LONDON — Alia Atkinson may not have won a medal for her exploits in the Olympic pool on Monday but her gusty performance in placing fourth in the 100 metres women’s breast stroke earned her a lot of respect from the international community here at the London Olympics. It has been an amazing week for Jamaica’s premier swimmer who repeatedly lowered her national record for this distance in powering her way into the finals.
Judging from the attention she got from many of the journalists who watched the race, Alia has underlined her country’s reputation for relishing competition on the international stage, one that is not necessarily limited to fast track sprinters.
New arrangements for tickets to the swimming finals resulted in only some of the journalists on Jamaica’s team gaining access to the Aquatic Centre for the evening’s events. Hence getting to Alia for post race interviews presented some challenge as she was virtually mobbed by international journalists in search of their own soundbites. The post race attention she got was remarkable given the focus on the 15-year old winner Ruta Meilutyte from Lithuania who not only led from start to finish in posting the eighth fastest ever time in history, but created further history by becoming the first swimmer from her country to win an Olympic medal. Hence she had been, in many respects, the centre of attention in the days leading up to the finals.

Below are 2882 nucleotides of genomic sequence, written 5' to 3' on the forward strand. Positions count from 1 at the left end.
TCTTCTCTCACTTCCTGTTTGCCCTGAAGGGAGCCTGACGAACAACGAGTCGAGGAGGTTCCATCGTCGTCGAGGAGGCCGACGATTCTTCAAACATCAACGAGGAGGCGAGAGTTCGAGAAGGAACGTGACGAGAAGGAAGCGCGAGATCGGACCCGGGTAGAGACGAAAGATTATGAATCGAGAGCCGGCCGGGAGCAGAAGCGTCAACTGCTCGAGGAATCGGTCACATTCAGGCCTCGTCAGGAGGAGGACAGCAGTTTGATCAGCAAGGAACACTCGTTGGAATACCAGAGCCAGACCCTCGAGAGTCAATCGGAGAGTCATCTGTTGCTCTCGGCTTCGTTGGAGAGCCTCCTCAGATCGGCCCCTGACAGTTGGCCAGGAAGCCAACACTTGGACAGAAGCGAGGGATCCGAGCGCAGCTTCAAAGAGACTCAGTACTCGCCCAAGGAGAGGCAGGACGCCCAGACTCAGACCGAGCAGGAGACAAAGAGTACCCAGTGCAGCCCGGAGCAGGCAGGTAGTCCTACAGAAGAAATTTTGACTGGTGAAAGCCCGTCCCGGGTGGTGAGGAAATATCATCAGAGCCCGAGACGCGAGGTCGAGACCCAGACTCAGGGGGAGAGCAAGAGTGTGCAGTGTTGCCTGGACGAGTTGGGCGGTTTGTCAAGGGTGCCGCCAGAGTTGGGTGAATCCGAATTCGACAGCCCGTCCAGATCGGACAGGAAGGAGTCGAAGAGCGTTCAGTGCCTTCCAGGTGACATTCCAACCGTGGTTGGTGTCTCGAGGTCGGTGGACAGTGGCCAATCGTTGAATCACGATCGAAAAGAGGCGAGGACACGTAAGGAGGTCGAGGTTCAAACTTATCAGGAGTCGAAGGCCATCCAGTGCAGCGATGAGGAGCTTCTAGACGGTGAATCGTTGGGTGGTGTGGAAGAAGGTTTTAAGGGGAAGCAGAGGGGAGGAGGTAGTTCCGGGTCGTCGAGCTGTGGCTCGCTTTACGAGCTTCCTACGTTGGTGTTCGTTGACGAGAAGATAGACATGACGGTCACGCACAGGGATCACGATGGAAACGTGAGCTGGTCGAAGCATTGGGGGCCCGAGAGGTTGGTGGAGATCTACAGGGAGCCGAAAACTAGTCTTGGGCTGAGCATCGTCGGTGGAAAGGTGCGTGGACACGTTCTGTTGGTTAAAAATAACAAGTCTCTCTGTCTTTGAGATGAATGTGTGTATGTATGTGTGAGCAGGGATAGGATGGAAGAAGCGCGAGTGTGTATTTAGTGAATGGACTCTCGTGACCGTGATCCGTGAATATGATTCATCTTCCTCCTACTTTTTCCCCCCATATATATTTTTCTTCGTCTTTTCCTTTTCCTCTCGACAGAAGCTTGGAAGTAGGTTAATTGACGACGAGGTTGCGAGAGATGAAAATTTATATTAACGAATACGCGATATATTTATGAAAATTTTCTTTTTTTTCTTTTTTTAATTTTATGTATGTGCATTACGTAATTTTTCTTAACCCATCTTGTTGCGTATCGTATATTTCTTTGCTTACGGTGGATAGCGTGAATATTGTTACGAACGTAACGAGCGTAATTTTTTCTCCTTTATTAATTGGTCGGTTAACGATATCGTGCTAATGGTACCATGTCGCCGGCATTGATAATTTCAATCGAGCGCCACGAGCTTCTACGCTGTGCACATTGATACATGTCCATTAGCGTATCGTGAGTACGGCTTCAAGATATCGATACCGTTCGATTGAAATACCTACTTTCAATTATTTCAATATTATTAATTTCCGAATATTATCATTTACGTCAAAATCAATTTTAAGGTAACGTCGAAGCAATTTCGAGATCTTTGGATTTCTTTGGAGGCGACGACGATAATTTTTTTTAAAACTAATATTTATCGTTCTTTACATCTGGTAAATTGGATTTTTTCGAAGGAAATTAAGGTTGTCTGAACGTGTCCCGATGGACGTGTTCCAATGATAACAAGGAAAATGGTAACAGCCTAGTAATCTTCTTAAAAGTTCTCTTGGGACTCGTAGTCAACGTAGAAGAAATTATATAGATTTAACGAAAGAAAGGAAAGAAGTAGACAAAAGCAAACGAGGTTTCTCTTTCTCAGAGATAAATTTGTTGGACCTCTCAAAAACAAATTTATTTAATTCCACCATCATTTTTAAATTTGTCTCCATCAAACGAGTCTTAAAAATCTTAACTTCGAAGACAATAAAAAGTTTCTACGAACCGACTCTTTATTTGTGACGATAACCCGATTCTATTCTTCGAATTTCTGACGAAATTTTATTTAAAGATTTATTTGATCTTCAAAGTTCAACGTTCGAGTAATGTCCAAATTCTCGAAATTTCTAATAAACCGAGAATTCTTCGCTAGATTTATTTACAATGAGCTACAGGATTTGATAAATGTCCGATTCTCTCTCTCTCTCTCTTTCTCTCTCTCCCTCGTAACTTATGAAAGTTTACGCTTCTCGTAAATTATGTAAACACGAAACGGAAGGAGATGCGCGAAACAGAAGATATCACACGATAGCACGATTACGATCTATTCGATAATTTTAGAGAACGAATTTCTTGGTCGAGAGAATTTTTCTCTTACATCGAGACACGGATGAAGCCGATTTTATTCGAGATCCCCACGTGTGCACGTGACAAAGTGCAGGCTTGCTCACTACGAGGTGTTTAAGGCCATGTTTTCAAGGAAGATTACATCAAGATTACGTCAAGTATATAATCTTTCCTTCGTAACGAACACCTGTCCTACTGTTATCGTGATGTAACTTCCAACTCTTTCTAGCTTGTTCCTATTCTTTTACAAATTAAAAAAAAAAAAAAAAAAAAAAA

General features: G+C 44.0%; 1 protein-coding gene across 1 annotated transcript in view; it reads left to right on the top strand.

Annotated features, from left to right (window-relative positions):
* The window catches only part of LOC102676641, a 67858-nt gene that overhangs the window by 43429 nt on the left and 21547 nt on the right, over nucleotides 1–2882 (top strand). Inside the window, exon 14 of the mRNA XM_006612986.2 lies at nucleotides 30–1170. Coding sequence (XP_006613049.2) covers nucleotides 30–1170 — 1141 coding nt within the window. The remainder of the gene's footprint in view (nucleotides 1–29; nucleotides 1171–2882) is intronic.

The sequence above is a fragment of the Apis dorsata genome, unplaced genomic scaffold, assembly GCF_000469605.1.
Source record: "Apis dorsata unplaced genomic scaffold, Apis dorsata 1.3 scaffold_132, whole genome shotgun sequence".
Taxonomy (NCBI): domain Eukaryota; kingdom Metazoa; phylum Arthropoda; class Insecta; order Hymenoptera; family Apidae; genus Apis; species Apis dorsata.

Atkinson’s performances all week have been an inspiration in the Jamaica camp with one person suggesting that the track and field stars who have yet to open their competition should be encouraged to turn out to watch her performances through the rounds. Although she was technically the slowest qualifier for the finals and drawn in lane eight, her confidence never wavered. “I am much more confident going into the finals,” she had said the previous day. She certainly kept her cool in the drama brought about by a technical false start that had delayed the race for a few minutes.
In placing 4th, Alia not only equalled the best ever performance by a Jamaican swimmer at the Olympics and becoming the second Jamaican Atkinson to achieve at this very high level, but she also had the distinction of leading home Australia’s Leisel Jones, the defending Olympic champion who won a silver medal at the 2000 Sydney Games when she (Leisel) was 15.
There was some speculation that the Jamaican may have been negatively affected by the swim-off that she had to do the previous day. However, Martin Lyn, ?President of the Amateur Swimming Association of Jamaica (ASAJ) and manager of the swim team at the London Olympics,readily dismissed such thoughts. In his view Alia was in excellent shape and highly motivated. “Alia’s accomplishments in London will do a lot of good for our swimming programme back in Jamaica,” he said and “this is definitely a welcome development.” There are expectations that Alia will maintain her form in her next two events: the 200 metres breaststroke, which starts on Wednesday and which had traditionally before 2012 been her best event; and also in the 50 metres freestyle which starts on Friday.